20th Century, History, Medical Technology, Medicine, Minnesota

First Successful Open-Heart Surgery

Dr. Lillehei and Controlled Cross circulation model, https://twitter.com/MedCrisis/status/1227349896119844865

September 1, 1952
“In 1952, after a long process of study, research, experimentation, and practice, Dr. Lillehei performed the first successful open-heart surgery on a human patient who survived.” *

To be more accurate, Dr. Lillehei assisted his colleague and close personal friend at the University of Minnesota, Dr. Floyd John Lewis in this first procedure. Dr. Lewis innovated the model of inducing hypothermia in his patients to slow the de-oxygenation of their blood during the the time the heart is stopped during surgery. While successful, they learned this model’s restricted time window, about ten minutes, was insufficient to deal with problems and complications of open-heart surgery. Dr. Lillehei sought new ways to overcome these limitations. **

For the sake of brevity, I chose to cite the wonderful synopsis written by Andrew B. Stone for the MNopedia tool of the Minnesota Historical Society below. The productivity, innovation, and advancements made by Lillehei and his expert colleagues, friends and collaborators at the University of Minnesota is so staggering that I would be remiss to provide an inaccurate source. Enjoy!

Chronology
“1942
Lillehei graduates from the University of Minnesota Medical School and joins the army as a surgeon in a mobile army surgical hospital (MASH) unit.
1945
Lillehei returns to University of Minnesota Medical School as a surgical resident under the supervision of Dr. Owen Wangensteen, chairman of the Department of Surgery.
1951
Lillehei finishes his Ph.D. in surgery and becomes a professor of surgery at the University of Minnesota.
1952
On September 2, Lillehei assists his friend and colleague Dr. John Lewis in performing the world’s first successful open-heart surgery.
1953
Dr. John Gibbon performs a successful open-heart surgery in Philadelphia using an artificial heart-lung machine, but these machines are difficult to use and open-heart surgery remains very dangerous. Several surgeons abandon plans for future operations.
1953
Lillehei and his research assistant, Morley Cohen, seize on the idea of using cross-circulation to perform open-heart surgery, and begin experimenting with dogs in their lab.
1954
On March 26, Lillehei performs the world’s first successful open-heart surgery using cross-circulation on thirteen-month-old Gregory Glidden. Glidden dies eleven days later, but an autopsy confirms that his heart defect had been successfully repaired.
1954
Lillehei performs two more successful open-heart surgeries. He announces these successes at a press conference and becomes world-famous.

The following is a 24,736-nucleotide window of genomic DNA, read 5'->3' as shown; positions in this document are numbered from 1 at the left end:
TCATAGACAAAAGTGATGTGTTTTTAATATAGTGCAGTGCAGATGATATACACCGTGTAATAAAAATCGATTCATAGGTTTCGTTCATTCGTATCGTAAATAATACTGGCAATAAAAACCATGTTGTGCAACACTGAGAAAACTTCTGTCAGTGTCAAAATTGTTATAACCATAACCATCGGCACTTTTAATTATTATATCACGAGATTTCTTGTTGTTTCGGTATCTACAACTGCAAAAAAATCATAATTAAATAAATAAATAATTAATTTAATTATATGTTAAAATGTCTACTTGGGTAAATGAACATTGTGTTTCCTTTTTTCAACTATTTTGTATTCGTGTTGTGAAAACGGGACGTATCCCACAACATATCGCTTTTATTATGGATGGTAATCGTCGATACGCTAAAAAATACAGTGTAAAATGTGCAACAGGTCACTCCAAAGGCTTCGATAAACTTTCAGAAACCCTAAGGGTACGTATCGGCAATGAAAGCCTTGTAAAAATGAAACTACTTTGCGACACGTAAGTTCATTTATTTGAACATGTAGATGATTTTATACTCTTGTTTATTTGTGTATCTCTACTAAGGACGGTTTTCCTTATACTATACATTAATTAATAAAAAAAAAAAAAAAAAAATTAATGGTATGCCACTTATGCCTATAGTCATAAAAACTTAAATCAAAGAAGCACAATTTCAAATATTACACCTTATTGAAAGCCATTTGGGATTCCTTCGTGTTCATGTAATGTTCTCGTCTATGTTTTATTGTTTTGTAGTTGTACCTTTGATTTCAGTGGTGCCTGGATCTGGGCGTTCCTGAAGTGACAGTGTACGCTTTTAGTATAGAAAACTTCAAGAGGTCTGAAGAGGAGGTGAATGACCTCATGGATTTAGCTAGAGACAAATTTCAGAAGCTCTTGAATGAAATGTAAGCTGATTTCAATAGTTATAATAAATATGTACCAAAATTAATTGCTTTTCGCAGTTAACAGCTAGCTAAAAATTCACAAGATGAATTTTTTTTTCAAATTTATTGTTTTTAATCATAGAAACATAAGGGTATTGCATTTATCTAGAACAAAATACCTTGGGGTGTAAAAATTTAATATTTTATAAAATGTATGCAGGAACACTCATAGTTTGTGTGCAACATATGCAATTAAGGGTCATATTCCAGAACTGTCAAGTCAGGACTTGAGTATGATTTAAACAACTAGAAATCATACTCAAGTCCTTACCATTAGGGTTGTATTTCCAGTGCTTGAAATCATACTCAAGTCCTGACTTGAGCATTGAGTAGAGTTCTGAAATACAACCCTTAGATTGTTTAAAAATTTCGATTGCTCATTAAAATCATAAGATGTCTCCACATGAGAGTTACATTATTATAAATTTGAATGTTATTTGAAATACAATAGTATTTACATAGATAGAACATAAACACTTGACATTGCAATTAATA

1955
In collaboration with Dr. Richard DeWall, Lillehei helps to develop a simpler heart-lung machine and oxygen bubbler, making open-heart surgery safer.
1955
On December 9, Lillehei performs his 100th open-heart surgery, but the patient dies after surgery due to heart block.
1957
Lillehei asks Earl Bakken, an electrician at the University of Minnesota, to create a portable, battery-powered device to cure heart block by regulating heartbeat using electricity. (Author’s note: Bakken went on to found the Minnesota-based company Medtronic; a world innovator in pacemakers and medical technology.) ****
1958
On April 14, Lillehei successfully implants the world’s first portable pacemaker into a patient with heart block, saving the patient’s life.” ***

In the end, we may gain the greatest insights into this event and Dr. Lillehei through an interview with his son. Dr. Craig Lillehei, a pediatric surgeon at Boston children’s hospital, said the following about his father ca. 2014.

“The striking thing about him is that he wasn’t afraid of new ideas. And even sometimes crazy ideas. That he would fully consider them and work through it and see, that sometimes doing some experimentation and whatnot, to find out whether they made sense or not. I think that was number one. I think that number two is that he, sort of, knew the big goals and relentlessly pursued those.” *

Shall we begin our supplications by remembering the ancient nature of surgery? Egypt provided the human race with the first written accounts of human surgeries ca. 17th B.C., so all medical research is standing on the shoulders of at least about 3700 years of similar trial and error. We gratefully recount this foundation that provided the basis for modern scientific surgery, Lord! *

We follow that gratitude with a second praise; that You made Dr. Lillehei eternally curious! This man, whose formal education won him five degrees, remained open to new information, and scientifically embraced failures. Perhaps this is why he so consistently entertained solving “impossible” challenges?

In this, we see a refraction of Your nature and example, beloved Messiah. You astounded critics and cynics by embracing impossible outcomes.
“When the disciples heard this, they were greatly astonished and asked, “Who then can be saved?” Jesus looked at them and said, “With man this is impossible, but with God all things are possible.” Matthew 19:25,26 NIV

A tertiary triumph of the life of Dr. Clarence Walton Lillehei is his example of collaboration, basic trust, and extension of relationship. Though a formidable mind on his own, he forged new paths in science and surgery with friends. And oh, what a cast of incredible human beings he created with: Dr. Owen Wangensteen, Dr. Floyd John Lewis, Morley Cohen, Dr. Richard De Wall, and Earl Bakken to name a few. For these, and surely many others, the State of Minnesota and the human race gives You praise! May we be humbly joyful that You guided all these paths to discovery and greatness; together!

Conversely, we remember also the frailty of the human ego. Quite often, innovators in any field care most about big ideas, and truly want their expertise to better the human race. Being motivated such, it is crucifixion to be blocked or cut out of recognition and acknowledgement! It, for so many doctors and scientists, breaks their hearts and spirits because they are fueled by having a good name rather than wealth. Where we may have failed contributors to science and heart surgery in Lillehei’s era, Will You forgive us? Where corruption, academic pride, or greed trumped researchers, will You have mercy? Will You honor those who silently have contributed so much blessing on the present and future?

As a last thought, we ponder the innovation of cross-circulation. What an apt icon of lovingkindness and self-sacrifice? These scientists and surgeons survived epic wins and failures by providing each others brains with the oxygen of acknowledgement, belief, and radical commitment to their various projects.